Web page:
Circa 1940 the airport was between 32nd and 36th St, from Jefferson Ave east to the railroad; the west end was soon extended south to just north of Himes St and in the 1950s one 5700-ft runway reached south to 44th St.

In 1959 construction began on the present airport in Cascade Township, several miles east of the original one. The new airport opened November 23, 1963, and was dedicated June 6, 1964; it had 6600-ft runway 8/26 and 3400-ft 18/36.[6] The first scheduled jet was a United Airlines Boeing 737-200 on April 28, 1968, from Chicago O'Hare. The aircraft, N9003U, was named 'City of Grand Rapids'.{BOEING 737 by Malcolm L. Hill, The Crowood Press, 2002, pp. 52–53} In 1968 the only scheduled nonstops beyond Michigan were to Chicago and Green Bay.

On January 27, 1977, Kent County Airport was renamed Kent County International Airport with the opening of a U.S. Customs Bureau Office in the main terminal building.

In 1997 the new 8,500-foot (2,600 m) runway 17/35 was added to allow the airport to continue operations during the $32 million reconstruction of runway 8R/26L, completed in 2001. A passenger terminal renovation was completed in 2000 at a cost of about $50 million. Runways 8R/26L and runway 17/35 have ILS. The airport also has a 5,000 ft. general aviation runway north of the main 8R/26L runway.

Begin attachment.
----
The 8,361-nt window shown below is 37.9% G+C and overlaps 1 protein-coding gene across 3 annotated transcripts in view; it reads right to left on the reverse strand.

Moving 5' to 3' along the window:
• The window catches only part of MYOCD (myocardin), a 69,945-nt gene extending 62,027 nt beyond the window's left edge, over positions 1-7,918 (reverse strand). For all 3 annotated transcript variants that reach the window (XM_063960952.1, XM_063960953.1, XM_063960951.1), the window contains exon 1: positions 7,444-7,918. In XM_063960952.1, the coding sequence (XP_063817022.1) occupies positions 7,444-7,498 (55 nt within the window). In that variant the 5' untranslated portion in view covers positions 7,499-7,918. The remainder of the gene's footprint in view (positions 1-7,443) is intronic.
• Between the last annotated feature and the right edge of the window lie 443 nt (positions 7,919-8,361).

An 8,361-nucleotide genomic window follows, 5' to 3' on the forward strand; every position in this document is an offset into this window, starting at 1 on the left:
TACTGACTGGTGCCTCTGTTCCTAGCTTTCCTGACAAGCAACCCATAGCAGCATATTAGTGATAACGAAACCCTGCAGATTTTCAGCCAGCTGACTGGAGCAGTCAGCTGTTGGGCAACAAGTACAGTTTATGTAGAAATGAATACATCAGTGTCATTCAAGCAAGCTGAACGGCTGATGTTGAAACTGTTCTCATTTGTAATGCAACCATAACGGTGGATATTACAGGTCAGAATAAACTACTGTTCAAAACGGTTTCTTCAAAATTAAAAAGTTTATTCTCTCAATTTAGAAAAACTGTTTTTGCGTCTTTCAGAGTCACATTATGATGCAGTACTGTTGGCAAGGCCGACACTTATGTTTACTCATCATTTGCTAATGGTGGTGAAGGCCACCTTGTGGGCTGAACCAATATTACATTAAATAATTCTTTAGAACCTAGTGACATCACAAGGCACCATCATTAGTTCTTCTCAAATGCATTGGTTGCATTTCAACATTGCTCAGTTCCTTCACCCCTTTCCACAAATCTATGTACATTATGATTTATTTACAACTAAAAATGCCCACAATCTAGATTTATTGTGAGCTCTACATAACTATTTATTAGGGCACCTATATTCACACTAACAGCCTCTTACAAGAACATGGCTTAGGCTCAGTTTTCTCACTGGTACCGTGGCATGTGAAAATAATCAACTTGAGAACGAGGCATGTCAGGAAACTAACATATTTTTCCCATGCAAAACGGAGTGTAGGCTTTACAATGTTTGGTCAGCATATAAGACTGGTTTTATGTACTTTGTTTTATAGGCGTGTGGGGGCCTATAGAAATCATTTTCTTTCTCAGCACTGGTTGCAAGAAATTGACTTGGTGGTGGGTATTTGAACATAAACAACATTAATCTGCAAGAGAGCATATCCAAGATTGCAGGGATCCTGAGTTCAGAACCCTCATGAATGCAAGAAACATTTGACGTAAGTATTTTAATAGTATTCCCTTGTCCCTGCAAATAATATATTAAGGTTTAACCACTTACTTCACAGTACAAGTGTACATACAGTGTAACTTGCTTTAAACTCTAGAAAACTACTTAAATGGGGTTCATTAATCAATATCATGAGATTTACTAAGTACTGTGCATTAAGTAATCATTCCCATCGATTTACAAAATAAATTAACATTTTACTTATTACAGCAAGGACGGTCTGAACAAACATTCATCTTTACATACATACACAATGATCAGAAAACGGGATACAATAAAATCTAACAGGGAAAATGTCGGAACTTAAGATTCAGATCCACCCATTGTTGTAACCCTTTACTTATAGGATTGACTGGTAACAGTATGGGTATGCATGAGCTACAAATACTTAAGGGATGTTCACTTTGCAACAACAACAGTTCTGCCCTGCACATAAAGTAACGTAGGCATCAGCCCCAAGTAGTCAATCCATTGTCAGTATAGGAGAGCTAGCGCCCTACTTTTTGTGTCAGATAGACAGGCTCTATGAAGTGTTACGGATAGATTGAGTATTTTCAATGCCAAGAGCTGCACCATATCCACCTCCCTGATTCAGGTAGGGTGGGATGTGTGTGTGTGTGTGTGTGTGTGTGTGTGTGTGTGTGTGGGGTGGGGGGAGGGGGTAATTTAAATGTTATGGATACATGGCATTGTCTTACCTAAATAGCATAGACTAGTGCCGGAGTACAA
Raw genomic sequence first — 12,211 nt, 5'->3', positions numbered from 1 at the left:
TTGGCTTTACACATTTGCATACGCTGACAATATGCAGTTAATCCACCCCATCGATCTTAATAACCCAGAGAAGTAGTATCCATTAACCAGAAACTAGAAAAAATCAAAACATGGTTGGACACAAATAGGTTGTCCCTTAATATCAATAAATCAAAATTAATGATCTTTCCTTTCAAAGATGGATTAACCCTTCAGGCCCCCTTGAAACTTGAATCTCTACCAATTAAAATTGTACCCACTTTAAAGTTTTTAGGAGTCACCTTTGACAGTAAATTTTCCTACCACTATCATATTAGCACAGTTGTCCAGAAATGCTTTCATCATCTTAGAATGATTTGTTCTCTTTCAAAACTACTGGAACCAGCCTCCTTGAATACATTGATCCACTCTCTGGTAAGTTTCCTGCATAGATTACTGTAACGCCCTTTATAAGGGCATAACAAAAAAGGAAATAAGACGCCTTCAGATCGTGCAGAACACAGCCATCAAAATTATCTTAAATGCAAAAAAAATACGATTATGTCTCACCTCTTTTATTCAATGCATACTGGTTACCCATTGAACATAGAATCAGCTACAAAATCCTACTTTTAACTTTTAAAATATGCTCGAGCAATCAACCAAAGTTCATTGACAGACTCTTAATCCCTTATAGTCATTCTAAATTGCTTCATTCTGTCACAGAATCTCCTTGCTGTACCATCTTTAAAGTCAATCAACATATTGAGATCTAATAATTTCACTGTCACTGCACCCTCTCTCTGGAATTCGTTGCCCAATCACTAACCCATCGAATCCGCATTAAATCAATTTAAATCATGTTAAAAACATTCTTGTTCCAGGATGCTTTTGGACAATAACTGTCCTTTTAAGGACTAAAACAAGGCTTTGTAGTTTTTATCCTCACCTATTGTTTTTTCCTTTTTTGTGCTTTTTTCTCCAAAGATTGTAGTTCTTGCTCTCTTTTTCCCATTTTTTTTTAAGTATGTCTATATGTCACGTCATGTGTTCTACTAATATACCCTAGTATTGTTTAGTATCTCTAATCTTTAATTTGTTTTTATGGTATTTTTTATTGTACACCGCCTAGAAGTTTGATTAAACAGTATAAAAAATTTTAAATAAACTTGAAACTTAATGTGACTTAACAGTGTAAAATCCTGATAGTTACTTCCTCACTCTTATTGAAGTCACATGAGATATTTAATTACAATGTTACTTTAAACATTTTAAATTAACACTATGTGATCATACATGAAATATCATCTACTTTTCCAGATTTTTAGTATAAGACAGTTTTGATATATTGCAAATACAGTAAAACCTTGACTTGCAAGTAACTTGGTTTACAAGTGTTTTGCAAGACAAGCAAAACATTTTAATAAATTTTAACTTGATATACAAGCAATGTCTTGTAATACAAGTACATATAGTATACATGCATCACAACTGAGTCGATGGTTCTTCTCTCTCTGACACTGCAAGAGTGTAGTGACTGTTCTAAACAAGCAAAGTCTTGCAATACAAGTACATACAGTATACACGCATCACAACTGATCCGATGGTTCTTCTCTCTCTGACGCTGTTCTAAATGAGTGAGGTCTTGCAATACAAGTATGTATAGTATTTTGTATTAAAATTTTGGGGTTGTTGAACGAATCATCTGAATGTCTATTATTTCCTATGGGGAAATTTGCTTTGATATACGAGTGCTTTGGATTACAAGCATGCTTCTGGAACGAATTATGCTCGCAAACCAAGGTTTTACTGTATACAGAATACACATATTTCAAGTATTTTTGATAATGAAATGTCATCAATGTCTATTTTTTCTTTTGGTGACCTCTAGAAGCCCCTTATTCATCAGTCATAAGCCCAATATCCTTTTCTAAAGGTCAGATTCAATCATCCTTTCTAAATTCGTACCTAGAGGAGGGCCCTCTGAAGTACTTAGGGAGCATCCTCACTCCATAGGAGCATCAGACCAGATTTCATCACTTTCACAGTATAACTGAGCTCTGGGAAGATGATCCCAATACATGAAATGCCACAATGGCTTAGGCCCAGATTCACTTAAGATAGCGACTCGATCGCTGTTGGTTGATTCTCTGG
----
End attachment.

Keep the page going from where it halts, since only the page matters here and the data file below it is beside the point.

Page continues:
In 2004 the airport served more than 2 million passengers for the first time in a year.[7] In 2010 the airport broke the 2004 record with almost 2.2 million passengers, as increase of over 23% from 2009.

On January 2, 2007, Air Force One carried the remains of former President Gerald Ford to the airport, which is named after him, as part of funeral services culminating in burial at his Presidential Museum in Grand Rapids the next day.

Until October 31, 2011, the airport was a focus city for Allegiant Air.[8]

In January 2012 Southwest Airlines announced it would continue AirTran flights to Grand Rapids and eventually transfer them to Southwest.[9]

In April 2012 Frontier Airlines ended flights from Grand Rapids to Milwaukee.[10]

During the summer of 2015, Delta Air Lines operated the Boeing 757-200 to Grand Rapids from Detroit, making it the largest aircraft that is currently available to passengers at GRR, the flight will operate again to Detroit in summer 2016.[11]